The news from today’s economic indicators was mostly negative, although one key report may have a silver lining. CNBC’s Diana Olick reports that the new S&P/Case Shiller report shows that home prices hit a new low in the first quarter, but that signs within the data suggest that we may have finally found a bottom in the market:
All three “headline composites” of the latest and widely watched S&P/Case Shiller home price indices ended the first quarter of 2012 at new post-crisis lows.
But one of the authors of the indices, Robert Shiller, told CNBC Tuesday: “We have encouraging signs in the market, we are seeing some signs of hope.”
His cohort, S&P’s David Blitzer, agreed. “Digging into the details, it’s a whole lot better than the headlines,” he said in the same interview.
Finally, index co-author Karl Case explained: “We lag, and the indicators for the last three, four months on the quantity side have been real positive, so we look like a bottom. You have to pick to find real negatives.”
I wrote about where the bottom might be found last summer, almost a year ago. If one relinked housing prices to inflation and accounted for the asset decline in the collapse of the bubble, I figured that the Case Shiller index bottom would be close to 128.1. That’s about where Q1’s index is now. Olick notes that construction has perked up a bit in markets like Las Vegas and Phoenix, where the collapse hit home values hardest and where inventories have finally declined to rational levels, or at least approaching them.
Unfortunately, other economic indicators out today suggest that demand may not pick up again soon, in housing markets or other areas. Consumer confidence in May suffered the biggest drop in eight months, going the opposite directions economists expected:
Americans confidence in the economy suffered the biggest drop in eight months as worries about the weak jobs, housing and stock markets rattled them again. The decline comes after a few months of optimism amid some positive economic news.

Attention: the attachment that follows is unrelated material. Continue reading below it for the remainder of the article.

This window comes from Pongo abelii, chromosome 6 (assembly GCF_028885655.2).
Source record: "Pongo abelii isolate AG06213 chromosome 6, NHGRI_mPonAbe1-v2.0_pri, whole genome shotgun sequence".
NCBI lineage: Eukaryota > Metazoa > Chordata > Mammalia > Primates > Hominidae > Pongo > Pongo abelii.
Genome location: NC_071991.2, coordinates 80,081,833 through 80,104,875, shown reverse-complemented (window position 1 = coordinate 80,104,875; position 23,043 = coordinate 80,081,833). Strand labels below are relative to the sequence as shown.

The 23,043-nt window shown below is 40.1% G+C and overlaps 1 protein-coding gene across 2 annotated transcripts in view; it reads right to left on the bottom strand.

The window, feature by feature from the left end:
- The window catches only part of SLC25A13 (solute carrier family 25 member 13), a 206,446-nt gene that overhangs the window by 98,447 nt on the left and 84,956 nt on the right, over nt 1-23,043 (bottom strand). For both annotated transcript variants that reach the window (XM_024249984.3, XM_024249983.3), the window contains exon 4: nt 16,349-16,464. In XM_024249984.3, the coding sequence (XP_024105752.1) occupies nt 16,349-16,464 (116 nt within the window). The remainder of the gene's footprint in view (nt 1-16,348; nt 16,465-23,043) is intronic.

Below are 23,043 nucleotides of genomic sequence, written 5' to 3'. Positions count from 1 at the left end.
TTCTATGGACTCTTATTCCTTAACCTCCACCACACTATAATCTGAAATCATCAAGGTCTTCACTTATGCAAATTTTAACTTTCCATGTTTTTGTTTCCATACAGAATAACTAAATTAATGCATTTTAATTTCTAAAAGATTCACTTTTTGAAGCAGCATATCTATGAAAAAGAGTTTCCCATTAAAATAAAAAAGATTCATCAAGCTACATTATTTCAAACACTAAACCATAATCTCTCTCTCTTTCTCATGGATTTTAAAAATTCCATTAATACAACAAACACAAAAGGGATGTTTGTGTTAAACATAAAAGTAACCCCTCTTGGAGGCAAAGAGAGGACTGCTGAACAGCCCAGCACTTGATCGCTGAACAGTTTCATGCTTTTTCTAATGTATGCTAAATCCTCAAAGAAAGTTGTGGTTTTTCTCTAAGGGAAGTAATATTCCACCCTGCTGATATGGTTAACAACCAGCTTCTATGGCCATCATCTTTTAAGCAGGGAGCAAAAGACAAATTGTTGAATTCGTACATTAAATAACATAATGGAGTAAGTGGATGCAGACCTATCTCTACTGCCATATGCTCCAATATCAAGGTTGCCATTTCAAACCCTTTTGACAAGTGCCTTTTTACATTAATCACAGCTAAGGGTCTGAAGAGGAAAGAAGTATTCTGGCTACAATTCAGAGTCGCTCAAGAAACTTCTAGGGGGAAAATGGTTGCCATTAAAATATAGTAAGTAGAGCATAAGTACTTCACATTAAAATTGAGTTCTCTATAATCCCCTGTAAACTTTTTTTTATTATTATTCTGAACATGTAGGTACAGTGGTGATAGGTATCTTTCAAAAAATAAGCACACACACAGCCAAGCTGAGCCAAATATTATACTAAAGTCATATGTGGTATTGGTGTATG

The Conference Board, a private research group, said on Tuesday that its Consumer Confidence Index now stands at 64.9, down from a revised 68.7 in April. With gas prices falling, Americans were expected to push the measure to 70, according to analysts polled by FactSet.
But the May figure, which represents the biggest drop since October 2011 when the measure fell about 6 points, shows that consumers need more encouraging economic signs before their concerns start to dissipate. Americans remain worried about slow hiring, declining home values, big drops in the stock market and a worsening European economy that they fear will negatively impact the U.S.
“Consumers were less positive about current business and labor market conditions, and they were more pessimistic about the short-term outlook,” said Lynn Franco, director of economic indicators at The Conference Board.
On top of that, the New York Times reports that hundreds of thousands of people currently on jobless benefits will lose those subsidies soon. It’s unclear if this is separate from reports last month of the same issue, or merely an extension of the same data. Either way, it will mean lower consumer spending and more people dropping completely out of the workforce figures.
CNBC’s Patti Domm warns that June will be a turning point for the economy:
There are many worries, but there are three main themes where investors are focused.
And finally, the idea that the U.S. economy, on its shaky road to recovery, could be derailed by outside forces makes for heightened interest in U.S. data and also in the doings of the Federal Reserve, which holds an important meeting June 19 and 20.
If the consumer confidence numbers are any indication, that turning point may have already arrived.